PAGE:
shed ardvaark

Aardvark started life towards the end of 2003 after two former Harpercollins Executives decided to convert the disused buildings on the farm into a bookshop with the help of £100,000. The owners wanted to name the bookshop after an animal and it became Aardvark after ‘Squirrel’ was rejected. No hidden meanings or symbolism, just a love of nature.

If you haven’t been put off by the shabby exterior of the barn as you enter the farm (left image) you’ll come to a more aesthetically pleasing bricked front entrance with an outdoor seating area (right image). Greeting you at the entrance is a lot of local history paraphernalia. The counter is to the left, surrounded by books waiting to be priced up or dispatched, and a small brass bell on the counter to ring when you want serving. If you go straight ahead you enter an open plan café in the middle of the bookshop. This is a good use of space as it means the smell of coffee follows you through the rooms. The café is surrounded by art, cookery and gardening books. These seem appropriately placed as they’re the kind of books you can dip in and out of while tucking into a cake.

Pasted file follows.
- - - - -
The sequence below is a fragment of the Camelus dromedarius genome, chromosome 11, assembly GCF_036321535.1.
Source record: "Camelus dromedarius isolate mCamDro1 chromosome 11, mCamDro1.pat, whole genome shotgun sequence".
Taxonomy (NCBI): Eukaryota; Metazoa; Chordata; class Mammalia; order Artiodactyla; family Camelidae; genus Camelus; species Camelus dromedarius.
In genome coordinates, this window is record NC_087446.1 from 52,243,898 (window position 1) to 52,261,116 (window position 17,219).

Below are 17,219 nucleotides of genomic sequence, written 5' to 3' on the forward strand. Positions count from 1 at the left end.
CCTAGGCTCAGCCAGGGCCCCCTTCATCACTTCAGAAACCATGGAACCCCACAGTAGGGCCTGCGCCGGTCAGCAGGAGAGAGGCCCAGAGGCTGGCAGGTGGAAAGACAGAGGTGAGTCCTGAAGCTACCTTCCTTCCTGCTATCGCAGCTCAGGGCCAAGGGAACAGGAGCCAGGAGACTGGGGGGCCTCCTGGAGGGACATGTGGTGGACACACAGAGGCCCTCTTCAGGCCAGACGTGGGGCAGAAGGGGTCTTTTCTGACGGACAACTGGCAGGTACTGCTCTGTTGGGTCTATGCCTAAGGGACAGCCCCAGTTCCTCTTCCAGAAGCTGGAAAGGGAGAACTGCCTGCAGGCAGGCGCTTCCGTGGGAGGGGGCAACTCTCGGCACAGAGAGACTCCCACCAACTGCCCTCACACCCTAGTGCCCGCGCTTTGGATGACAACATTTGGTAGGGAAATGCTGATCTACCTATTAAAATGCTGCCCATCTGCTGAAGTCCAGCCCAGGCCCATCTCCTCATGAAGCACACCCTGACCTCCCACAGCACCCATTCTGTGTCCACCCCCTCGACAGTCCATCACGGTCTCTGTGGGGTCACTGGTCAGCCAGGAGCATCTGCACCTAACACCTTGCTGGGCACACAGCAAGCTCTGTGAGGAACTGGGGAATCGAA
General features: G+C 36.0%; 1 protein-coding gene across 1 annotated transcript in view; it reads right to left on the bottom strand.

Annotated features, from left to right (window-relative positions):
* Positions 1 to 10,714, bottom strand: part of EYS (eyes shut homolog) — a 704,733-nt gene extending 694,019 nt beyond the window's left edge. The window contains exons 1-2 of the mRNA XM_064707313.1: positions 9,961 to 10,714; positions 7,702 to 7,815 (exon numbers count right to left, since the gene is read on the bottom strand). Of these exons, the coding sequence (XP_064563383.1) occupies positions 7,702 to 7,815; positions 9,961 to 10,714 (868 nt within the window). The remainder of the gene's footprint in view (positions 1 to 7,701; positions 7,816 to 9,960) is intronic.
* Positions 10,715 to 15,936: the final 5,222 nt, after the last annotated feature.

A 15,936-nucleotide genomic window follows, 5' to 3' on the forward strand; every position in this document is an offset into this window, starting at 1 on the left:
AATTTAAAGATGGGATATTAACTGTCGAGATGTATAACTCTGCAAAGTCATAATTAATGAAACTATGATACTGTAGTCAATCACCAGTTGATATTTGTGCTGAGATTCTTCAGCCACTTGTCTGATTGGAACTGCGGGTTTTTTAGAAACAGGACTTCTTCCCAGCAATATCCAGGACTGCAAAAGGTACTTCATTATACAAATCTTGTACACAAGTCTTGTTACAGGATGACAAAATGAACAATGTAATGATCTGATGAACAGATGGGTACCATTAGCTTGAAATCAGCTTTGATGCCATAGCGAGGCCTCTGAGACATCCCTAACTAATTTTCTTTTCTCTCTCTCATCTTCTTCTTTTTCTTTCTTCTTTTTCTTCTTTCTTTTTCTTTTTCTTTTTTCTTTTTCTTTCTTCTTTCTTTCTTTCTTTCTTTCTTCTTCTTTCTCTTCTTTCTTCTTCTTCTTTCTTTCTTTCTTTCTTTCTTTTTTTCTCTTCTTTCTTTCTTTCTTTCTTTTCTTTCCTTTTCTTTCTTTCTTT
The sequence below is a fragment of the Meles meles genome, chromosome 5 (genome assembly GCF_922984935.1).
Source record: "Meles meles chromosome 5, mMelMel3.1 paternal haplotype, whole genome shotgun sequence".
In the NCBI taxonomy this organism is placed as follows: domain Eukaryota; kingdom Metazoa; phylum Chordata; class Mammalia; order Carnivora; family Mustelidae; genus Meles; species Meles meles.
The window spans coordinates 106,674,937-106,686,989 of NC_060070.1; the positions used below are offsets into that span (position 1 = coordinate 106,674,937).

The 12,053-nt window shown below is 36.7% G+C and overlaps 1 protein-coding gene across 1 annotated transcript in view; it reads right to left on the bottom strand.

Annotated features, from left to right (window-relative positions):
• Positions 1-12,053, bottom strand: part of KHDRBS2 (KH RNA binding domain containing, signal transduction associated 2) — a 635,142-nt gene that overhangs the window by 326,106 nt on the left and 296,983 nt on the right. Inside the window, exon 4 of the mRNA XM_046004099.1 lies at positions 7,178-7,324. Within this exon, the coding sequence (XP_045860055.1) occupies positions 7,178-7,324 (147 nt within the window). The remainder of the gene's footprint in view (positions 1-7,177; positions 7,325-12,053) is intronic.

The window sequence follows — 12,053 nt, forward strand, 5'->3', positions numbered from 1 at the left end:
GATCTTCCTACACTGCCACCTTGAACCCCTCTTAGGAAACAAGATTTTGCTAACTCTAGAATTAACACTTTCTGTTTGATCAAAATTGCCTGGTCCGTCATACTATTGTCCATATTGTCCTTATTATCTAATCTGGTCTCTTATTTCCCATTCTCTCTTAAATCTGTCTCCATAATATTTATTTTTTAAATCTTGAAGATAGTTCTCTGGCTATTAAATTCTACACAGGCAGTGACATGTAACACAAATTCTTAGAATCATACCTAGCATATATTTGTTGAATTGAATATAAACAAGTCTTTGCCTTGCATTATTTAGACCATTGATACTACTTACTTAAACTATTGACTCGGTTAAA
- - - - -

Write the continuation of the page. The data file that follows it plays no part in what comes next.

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To the side is a children’s reading room, kitted out in the design of a castle so kids can run around and let off steam. The stairs to the back of the café led me to a DH Lawrence section where I purchased a copy of FR Leavis’s DH Lawrence: Novelist. There were plenty of Lawrence paperbacks and a copy of The First Lady Chatterley. These specialist texts are offset by a bargain basement collection; and for those who want the latest bright thing, fear not. The proprietors had recently returned with fresh stock from the London Bookfair, so expect to find new authors nestling shoulders with the canon. The varied and diverse stock allows for serendipity, which is the key to a good bookshop because it means you never want to leave because you don’t know what you’re going to discover next.

As Five Leaves recently demonstrated when they became independent bookshop of the year, the key to success is building community. Aardvark do this through a varied series of events. Previously they’ve hosted art exhibitions, and a rare collection of maps of Shropshire – some of which dated back to 1607. On 14 July there’s a jazz brunch. They make the most of their surroundings too, such as through an annual Vide Grenier (yard sale doesn’t sound so glamorous in English) which brings together various stalls against the backdrop of live music. But the most adventurous event has to be the English Civil War Society re-enactment which includes cannons, muskets and lots of dressing up.